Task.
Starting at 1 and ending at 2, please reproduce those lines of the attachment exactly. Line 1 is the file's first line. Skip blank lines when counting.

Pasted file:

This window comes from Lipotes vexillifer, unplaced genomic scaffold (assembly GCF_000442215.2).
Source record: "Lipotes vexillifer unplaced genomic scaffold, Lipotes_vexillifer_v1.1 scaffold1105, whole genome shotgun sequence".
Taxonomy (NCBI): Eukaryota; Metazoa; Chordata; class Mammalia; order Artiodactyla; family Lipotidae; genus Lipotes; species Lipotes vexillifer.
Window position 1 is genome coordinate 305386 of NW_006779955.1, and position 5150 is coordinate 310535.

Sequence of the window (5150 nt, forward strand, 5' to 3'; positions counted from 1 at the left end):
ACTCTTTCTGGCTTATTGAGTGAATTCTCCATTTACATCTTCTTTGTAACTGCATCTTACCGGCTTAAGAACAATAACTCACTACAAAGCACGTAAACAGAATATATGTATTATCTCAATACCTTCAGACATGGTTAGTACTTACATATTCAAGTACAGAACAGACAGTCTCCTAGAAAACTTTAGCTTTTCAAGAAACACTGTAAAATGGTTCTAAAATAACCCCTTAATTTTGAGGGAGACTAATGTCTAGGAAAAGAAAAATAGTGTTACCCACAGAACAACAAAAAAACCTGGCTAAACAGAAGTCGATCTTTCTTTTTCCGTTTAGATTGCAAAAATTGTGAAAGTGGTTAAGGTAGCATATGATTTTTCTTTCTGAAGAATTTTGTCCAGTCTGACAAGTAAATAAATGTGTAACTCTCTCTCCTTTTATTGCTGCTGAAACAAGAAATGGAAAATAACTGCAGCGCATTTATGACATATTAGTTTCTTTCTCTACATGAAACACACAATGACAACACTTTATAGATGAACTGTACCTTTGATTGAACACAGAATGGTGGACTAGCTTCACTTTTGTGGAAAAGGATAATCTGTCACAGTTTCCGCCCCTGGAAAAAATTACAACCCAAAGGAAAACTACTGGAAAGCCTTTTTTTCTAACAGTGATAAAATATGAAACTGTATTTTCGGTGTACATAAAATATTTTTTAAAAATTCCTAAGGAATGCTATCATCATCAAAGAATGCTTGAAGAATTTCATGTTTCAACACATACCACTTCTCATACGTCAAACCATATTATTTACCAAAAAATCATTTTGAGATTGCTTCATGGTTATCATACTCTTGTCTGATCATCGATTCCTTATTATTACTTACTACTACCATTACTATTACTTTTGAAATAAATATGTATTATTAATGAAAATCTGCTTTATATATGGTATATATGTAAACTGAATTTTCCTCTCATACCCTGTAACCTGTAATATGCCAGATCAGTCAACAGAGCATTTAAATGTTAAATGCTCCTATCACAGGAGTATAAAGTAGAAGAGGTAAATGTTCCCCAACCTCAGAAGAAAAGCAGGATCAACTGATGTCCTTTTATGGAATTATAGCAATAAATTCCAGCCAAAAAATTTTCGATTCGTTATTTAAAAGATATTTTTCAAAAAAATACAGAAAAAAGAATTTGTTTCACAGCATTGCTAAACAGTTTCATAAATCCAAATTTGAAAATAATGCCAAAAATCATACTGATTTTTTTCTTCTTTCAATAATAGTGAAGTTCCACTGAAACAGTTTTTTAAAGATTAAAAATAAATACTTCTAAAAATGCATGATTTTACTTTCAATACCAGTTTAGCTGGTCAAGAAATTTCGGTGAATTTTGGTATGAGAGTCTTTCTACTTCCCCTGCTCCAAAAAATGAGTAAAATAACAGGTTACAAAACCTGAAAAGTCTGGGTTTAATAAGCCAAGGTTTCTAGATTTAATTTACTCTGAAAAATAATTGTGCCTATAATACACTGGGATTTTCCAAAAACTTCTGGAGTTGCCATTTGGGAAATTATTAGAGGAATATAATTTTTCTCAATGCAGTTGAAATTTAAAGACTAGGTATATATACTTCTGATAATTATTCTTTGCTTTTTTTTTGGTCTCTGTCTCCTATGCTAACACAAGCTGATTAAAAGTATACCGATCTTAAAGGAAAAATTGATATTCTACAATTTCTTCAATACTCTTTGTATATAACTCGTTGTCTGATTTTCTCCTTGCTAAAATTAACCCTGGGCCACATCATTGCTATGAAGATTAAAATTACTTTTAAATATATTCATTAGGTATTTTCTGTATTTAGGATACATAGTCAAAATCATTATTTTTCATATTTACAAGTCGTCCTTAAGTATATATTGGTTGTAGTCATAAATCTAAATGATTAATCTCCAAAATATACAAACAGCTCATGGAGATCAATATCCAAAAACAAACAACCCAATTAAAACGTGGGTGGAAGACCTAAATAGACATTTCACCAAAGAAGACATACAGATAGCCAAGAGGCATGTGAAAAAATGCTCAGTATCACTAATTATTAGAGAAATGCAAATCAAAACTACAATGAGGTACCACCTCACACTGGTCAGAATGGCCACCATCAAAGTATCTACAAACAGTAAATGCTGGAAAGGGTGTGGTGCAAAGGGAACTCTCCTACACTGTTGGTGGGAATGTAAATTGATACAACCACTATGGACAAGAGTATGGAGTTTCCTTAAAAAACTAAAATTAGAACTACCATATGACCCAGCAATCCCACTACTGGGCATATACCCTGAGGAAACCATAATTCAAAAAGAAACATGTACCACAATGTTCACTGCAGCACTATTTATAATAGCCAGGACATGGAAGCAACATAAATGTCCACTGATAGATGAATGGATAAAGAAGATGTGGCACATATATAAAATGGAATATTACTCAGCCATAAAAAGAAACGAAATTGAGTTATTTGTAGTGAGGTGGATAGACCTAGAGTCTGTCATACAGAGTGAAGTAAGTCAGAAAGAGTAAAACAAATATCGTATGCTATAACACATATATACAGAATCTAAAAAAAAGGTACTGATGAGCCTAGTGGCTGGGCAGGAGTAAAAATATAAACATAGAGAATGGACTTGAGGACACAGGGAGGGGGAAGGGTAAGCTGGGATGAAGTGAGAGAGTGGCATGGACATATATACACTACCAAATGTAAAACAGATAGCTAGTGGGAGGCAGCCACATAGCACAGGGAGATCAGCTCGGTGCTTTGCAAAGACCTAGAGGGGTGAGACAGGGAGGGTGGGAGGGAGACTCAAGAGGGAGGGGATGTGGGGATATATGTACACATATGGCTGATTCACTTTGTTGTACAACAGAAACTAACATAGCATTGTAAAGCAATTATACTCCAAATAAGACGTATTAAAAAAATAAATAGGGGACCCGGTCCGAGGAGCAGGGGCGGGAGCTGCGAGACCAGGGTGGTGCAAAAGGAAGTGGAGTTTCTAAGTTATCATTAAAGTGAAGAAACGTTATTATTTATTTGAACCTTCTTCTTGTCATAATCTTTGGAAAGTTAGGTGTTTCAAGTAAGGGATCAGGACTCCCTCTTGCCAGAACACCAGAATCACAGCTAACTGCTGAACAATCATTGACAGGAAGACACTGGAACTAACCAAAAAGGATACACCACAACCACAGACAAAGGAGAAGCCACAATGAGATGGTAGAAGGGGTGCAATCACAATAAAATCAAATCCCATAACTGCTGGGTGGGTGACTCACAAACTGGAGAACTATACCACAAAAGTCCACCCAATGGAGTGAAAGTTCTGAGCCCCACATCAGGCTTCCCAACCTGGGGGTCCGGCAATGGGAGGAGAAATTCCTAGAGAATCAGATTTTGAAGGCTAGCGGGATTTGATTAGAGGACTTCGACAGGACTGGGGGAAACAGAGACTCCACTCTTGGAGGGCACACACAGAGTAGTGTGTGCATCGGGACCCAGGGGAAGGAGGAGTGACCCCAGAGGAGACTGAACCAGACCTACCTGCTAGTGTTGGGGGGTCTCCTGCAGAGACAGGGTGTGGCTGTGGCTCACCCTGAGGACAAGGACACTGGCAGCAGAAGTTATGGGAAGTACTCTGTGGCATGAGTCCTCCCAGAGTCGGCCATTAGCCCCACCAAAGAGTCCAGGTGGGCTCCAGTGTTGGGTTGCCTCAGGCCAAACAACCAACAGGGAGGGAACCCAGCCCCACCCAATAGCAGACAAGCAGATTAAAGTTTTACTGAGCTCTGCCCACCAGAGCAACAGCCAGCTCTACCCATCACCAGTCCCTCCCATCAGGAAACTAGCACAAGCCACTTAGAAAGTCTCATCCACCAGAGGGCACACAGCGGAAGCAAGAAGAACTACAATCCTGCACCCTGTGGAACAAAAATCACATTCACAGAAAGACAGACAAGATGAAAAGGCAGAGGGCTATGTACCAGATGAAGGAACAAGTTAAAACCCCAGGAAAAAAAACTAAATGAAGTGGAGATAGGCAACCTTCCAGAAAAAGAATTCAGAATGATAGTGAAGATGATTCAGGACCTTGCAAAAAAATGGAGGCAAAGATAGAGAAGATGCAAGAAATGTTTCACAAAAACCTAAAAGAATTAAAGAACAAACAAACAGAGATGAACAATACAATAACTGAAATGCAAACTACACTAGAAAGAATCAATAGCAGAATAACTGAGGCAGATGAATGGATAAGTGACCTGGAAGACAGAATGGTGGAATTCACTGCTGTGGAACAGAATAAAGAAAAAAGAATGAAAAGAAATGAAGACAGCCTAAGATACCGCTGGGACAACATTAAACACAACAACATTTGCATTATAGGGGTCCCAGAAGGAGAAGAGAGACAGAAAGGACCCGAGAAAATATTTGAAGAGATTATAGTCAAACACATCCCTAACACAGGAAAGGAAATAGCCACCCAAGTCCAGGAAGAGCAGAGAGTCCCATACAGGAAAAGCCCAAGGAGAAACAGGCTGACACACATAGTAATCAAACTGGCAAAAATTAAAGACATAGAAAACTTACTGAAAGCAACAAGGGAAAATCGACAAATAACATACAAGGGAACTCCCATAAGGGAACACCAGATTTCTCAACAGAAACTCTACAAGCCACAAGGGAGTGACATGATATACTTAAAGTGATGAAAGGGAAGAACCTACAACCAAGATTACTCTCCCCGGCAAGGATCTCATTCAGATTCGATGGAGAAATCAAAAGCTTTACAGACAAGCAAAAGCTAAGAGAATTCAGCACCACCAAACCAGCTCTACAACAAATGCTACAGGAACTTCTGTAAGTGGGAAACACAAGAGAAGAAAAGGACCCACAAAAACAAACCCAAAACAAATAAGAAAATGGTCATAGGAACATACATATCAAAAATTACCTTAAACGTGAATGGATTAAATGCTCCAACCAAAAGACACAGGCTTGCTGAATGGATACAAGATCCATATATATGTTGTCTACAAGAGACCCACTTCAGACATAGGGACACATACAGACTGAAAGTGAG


This window comes from Lipotes vexillifer, unplaced genomic scaffold (assembly GCF_000442215.2).
Source record: "Lipotes vexillifer unplaced genomic scaffold, Lipotes_vexillifer_v1.1 scaffold1105, whole genome shotgun sequence".